How long will we fight with ‘what we have’?

At a recent event, recently retired Air Chief Marshal Dhanoa reflected on politicisation of defence purchases saying that such controversies slow down defence acquisitions, ruing that “had Abhinandan been flying a Rafale instead of a MiG-21 during the India-Pakistan stand-off after the Balakot strike, the outcome would have been different.” 

In an earlier event, Gen Malik who was the Army chief during Kargil and had at the time poignantly said “we will fight with what we have”, cautioned that unless India becomes self-reliant in defence, its security forces would continue to be vulnerable. Notwithstanding these pleas from former chiefs, a recent report in this daily has brought out how in six years, no major ‘Make in India’ defence project has taken off because of bureaucratic bottlenecks, commercial and technical wrangling and lack of requisite political push.

In spite of the government making efforts and acting on recommendations of the Kelkar and Dhirendra Singh committees and following up on the strategic partnership model, if designated projects still continue facing head winds, it is because of the systemic resistance to change that has historic moorings. Unless there is an attempt to understand and redress these, the ‘Make in India’ mission will continue to falter. That the Raksha Mantri has been compelled to form yet another committee to review Defence Procurement Procedure (DPP) 2016, which was launched after prolonged deliberations, merely strengthens this view.

The first challenge is to recognise that defence manufacturing is in a special category. Jacques Gansler, who steered such consolidation in US’s context, best summed this saying “The combination of a single buyer, a few large firms in each segment of the industry, and a small number of extremely expensive weapons programmes constitute a unique structure for doing business.” Drawing from this experience and applying our own conditions both in the public and private sector, we first need to arrive at our own ‘unique structure’ of doing this business which must have unanimity across the political spectrum to succeed.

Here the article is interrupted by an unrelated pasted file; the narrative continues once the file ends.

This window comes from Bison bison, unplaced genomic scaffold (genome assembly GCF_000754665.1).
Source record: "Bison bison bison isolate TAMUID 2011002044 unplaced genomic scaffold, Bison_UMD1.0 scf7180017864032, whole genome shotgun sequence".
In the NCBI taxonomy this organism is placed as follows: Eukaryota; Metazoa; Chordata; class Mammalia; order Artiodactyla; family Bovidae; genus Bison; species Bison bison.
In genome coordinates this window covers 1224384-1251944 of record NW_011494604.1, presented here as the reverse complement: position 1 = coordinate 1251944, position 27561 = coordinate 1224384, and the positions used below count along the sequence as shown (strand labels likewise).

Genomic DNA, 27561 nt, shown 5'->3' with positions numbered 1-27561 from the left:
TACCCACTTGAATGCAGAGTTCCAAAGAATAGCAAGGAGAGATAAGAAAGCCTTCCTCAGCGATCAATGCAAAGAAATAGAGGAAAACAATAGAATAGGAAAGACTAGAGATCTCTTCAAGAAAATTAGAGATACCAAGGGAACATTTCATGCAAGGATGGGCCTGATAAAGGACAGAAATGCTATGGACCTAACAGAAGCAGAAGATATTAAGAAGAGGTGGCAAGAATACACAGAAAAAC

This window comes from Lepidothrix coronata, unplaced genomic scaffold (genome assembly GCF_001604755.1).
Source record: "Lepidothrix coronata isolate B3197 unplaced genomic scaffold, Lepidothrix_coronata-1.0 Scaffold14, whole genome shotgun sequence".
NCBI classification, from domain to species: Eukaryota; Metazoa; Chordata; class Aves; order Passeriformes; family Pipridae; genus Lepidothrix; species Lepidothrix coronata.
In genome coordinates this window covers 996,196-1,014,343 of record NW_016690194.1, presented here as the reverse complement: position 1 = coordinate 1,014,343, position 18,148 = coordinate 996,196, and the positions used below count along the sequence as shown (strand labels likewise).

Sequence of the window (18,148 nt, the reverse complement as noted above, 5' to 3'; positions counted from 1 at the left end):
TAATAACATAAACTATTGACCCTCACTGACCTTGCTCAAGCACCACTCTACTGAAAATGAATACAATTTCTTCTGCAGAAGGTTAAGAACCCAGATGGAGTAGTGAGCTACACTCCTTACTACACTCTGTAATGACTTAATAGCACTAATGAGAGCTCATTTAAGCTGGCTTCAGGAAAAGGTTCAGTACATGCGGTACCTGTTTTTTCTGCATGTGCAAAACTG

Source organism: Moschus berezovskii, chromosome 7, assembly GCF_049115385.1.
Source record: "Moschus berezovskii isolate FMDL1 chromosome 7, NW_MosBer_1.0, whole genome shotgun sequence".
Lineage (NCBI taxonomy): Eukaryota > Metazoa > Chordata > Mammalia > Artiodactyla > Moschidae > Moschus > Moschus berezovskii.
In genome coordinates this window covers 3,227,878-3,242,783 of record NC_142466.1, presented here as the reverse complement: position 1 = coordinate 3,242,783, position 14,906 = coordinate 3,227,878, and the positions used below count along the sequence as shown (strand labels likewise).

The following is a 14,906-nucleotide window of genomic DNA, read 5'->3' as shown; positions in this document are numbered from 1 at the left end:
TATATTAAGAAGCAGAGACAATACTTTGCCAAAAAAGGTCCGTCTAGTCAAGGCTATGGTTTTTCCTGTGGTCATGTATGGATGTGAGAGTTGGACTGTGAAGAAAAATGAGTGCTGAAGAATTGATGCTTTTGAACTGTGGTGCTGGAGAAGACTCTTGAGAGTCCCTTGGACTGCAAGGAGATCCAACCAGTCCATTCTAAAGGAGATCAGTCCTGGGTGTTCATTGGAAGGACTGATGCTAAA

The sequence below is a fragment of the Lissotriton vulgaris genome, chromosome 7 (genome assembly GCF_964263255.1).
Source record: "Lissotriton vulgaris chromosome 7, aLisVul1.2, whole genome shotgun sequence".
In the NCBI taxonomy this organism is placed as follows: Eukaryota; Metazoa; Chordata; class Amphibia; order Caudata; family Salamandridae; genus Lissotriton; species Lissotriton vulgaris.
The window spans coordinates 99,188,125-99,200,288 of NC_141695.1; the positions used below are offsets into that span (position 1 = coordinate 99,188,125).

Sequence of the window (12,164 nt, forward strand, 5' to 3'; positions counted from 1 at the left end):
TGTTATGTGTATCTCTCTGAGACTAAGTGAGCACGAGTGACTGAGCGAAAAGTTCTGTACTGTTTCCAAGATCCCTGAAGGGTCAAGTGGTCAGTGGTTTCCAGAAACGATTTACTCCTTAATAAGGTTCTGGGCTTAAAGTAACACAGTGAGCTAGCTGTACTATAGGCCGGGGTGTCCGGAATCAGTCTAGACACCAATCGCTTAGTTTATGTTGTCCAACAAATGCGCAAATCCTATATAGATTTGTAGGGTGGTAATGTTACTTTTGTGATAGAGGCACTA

The second challenge dates back to the Bofors scandal that resulted in a defence procurement eco-system where procrastination has become the mantra. Thus far this mindset had hampered only open tender projects freeing government-to-government ones from the malaise. With the political controversy surrounding the inter government agreement for the purchase of Rafale aircraft, even this avenue may now face hurdles.

The third challenge is recognising that defence acquisition is a complex process involving multiple stakeholders, diverse resources and decision-making systems with the single aim of providing on-performance, on-time and on-cost capabilities to the armed forces. This is a mission for committed professionals and not for administrative generalists and uniformed officers working on rotating assignments. 

In the US and elsewhere, defence acquisition is considered a full-time profession for which people train and specialise and the US has a ‘Defence Acquisition University’ committed to creating acquisition professionals. There are valuable lessons in this specialised approach.

In the Foreword to DPP 2016 , Manohar Parrikar had stated, “The DPP is not merely a procurement procedure — it is also an opportunity to improve efficiency of the procurement process, usher change in the mind-sets of the stakeholders and promote growth of the domestic defence industry.” The biggest obstruction to the ‘Make in India’ mission hence remains outdated mind sets.

The underlying spirit of successive DPPs no longer appears to be to deliver timely war-fighting capabilities to the users. Instead it is being driven by an archaic procedural and legal mindset where the book offers adequate refuge to defer decision- making. This leaves the armed forces bereft of modernisation and simply left to ‘fight with what they have’! 

DISCLAIMER : Views expressed above are the author’s own.

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